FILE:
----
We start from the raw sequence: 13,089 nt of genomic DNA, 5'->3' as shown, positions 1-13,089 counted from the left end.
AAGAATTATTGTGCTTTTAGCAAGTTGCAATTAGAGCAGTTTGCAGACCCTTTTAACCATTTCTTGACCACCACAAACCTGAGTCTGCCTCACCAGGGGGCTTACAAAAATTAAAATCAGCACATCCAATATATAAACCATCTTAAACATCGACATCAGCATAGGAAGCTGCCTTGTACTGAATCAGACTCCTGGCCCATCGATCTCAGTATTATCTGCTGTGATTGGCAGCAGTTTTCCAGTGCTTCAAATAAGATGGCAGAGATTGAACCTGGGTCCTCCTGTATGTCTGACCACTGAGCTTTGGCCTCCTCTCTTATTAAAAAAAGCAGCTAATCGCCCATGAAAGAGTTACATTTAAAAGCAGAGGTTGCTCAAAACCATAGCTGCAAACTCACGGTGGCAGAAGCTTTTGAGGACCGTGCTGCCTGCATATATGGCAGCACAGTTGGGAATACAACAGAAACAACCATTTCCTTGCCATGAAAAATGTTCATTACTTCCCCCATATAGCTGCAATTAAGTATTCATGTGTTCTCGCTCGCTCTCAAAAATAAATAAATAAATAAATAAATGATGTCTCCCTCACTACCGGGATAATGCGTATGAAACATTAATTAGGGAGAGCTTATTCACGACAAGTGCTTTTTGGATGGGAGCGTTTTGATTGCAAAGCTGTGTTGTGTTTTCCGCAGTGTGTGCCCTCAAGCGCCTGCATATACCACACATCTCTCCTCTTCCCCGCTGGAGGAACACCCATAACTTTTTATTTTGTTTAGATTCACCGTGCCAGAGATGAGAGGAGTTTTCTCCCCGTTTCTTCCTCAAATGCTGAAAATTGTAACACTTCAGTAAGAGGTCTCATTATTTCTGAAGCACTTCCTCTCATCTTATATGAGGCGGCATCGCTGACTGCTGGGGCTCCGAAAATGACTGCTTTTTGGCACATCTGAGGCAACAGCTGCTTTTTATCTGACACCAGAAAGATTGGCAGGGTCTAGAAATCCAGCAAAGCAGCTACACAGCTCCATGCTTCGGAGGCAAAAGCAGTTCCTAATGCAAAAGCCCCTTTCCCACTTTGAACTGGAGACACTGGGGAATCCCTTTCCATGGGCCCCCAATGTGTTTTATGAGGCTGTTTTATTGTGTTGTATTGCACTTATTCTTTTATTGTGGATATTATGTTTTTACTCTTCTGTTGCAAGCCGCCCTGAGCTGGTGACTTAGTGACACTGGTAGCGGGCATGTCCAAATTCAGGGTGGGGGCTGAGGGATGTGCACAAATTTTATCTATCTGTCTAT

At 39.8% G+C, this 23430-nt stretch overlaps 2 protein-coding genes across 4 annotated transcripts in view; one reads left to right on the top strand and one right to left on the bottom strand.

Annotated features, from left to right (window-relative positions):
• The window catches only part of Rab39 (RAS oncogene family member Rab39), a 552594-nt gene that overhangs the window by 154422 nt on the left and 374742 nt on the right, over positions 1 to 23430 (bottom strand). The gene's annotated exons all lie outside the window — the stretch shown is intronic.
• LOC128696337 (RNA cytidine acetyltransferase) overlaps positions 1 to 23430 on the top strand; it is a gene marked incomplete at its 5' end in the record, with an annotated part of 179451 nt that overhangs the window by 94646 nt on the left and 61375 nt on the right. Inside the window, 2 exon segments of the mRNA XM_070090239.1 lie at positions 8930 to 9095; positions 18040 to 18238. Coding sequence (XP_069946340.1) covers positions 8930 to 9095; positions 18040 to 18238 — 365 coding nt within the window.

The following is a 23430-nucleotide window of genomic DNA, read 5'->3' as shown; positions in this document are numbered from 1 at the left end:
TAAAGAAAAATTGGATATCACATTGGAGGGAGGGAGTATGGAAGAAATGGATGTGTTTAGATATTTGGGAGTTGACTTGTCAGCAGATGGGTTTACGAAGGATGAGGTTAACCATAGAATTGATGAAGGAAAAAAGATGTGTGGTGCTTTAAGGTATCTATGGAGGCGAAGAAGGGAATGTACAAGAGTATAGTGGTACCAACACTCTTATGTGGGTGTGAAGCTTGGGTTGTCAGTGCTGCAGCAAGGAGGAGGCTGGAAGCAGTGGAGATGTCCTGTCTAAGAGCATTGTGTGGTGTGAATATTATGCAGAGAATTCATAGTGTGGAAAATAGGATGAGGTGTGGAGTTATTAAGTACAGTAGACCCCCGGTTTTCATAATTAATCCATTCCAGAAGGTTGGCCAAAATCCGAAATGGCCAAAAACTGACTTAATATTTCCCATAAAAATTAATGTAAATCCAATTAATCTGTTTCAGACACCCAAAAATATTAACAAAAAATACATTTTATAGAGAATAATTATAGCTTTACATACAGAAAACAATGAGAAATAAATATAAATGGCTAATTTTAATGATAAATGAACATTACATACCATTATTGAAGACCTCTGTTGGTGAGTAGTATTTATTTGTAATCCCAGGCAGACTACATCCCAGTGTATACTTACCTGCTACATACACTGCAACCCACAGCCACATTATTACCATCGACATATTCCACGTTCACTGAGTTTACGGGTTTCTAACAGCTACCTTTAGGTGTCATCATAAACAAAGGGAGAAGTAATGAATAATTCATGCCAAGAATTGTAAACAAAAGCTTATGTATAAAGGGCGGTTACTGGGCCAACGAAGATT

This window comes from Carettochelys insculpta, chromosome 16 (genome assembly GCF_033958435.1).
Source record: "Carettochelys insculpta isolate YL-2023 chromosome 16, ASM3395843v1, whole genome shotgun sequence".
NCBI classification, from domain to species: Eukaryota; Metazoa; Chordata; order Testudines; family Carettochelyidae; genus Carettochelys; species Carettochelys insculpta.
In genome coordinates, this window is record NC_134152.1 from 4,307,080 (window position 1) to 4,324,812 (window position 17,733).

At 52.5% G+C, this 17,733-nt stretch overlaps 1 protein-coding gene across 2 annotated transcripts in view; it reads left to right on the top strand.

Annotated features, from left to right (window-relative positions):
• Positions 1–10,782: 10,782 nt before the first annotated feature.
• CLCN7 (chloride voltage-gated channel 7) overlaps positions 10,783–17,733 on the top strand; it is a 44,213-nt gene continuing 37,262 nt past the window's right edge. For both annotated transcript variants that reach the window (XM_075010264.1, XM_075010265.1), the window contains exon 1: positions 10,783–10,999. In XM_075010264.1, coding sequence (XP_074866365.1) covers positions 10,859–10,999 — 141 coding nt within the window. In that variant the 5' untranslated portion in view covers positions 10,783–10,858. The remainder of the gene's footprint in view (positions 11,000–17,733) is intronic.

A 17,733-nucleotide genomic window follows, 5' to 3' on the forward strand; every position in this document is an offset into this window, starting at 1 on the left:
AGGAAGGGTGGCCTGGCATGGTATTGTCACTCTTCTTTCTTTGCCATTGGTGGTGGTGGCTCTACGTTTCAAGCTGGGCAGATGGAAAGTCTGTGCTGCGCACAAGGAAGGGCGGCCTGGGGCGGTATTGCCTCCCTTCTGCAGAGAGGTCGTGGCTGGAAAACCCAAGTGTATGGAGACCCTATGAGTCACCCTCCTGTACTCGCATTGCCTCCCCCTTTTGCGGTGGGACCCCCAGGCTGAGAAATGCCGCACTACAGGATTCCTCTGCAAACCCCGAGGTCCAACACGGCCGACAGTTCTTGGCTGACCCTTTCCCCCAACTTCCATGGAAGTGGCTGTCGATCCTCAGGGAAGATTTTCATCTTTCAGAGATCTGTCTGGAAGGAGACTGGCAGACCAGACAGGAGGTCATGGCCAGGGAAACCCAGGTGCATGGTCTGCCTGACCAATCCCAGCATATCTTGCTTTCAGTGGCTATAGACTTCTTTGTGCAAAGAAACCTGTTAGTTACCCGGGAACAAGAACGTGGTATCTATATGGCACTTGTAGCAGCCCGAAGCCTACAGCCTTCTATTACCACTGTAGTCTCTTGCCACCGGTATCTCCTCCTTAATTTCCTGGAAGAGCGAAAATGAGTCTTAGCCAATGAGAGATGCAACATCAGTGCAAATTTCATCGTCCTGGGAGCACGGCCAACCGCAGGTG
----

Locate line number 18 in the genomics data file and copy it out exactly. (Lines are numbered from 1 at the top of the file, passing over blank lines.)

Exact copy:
AGGAAGGGTGGCCTGGCATGGTATTGTCACTCTTCTTTCTTTGCCATTGGTGGTGGTGGCTCTACGTTTCAAGCTGGGCAGATGGAAAGTCTGTGCTGCGCACAAGGAAGGGCGGCCTGGGGCGGTATTGCCTCCCTTCTGCAGAGAGGTCGTGGCTGGAAAACCCAAGTGTATGGAGACCCTATGAGTCACCCTCCTGTACTCGCATTGCCTCCCCCTTTTGCGGTGGGACCCCCAGGCTGAGAAATGCCGCACTACAGGATTCCTCTGCAAACCCCGAGGTCCAACACGGCCGACAGTTCTTGGCTGACCCTTTCCCCCAACTTCCATGGAAGTGGCTGTCGATCCTCAGGGAAGATTTTCATCTTTCAGAGATCTGTCTGGAAGGAGACTGGCAGACCAGACAGGAGGTCATGGCCAGGGAAACCCAGGTGCATGGTCTGCCTGACCAATCCCAGCATATCTTGCTTTCAGTGGCTATAGACTTCTTTGTGCAAAGAAACCTGTTAGTTACCCGGGAACAAGAACGTGGTATCTATATGGCACTTGTAGCAGCCCGAAGCCTACAGCCTTCTATTACCACTGTAGTCTCTTGCCACCGGTATCTCCTCCTTAATTTCCTGGAAGAGCGAAAATGAGTCTTAGCCAATGAGAGATGCAACATCAGTGCAAATTTCATCGTCCTGGGAGCACGGCCAACCGCAGGTG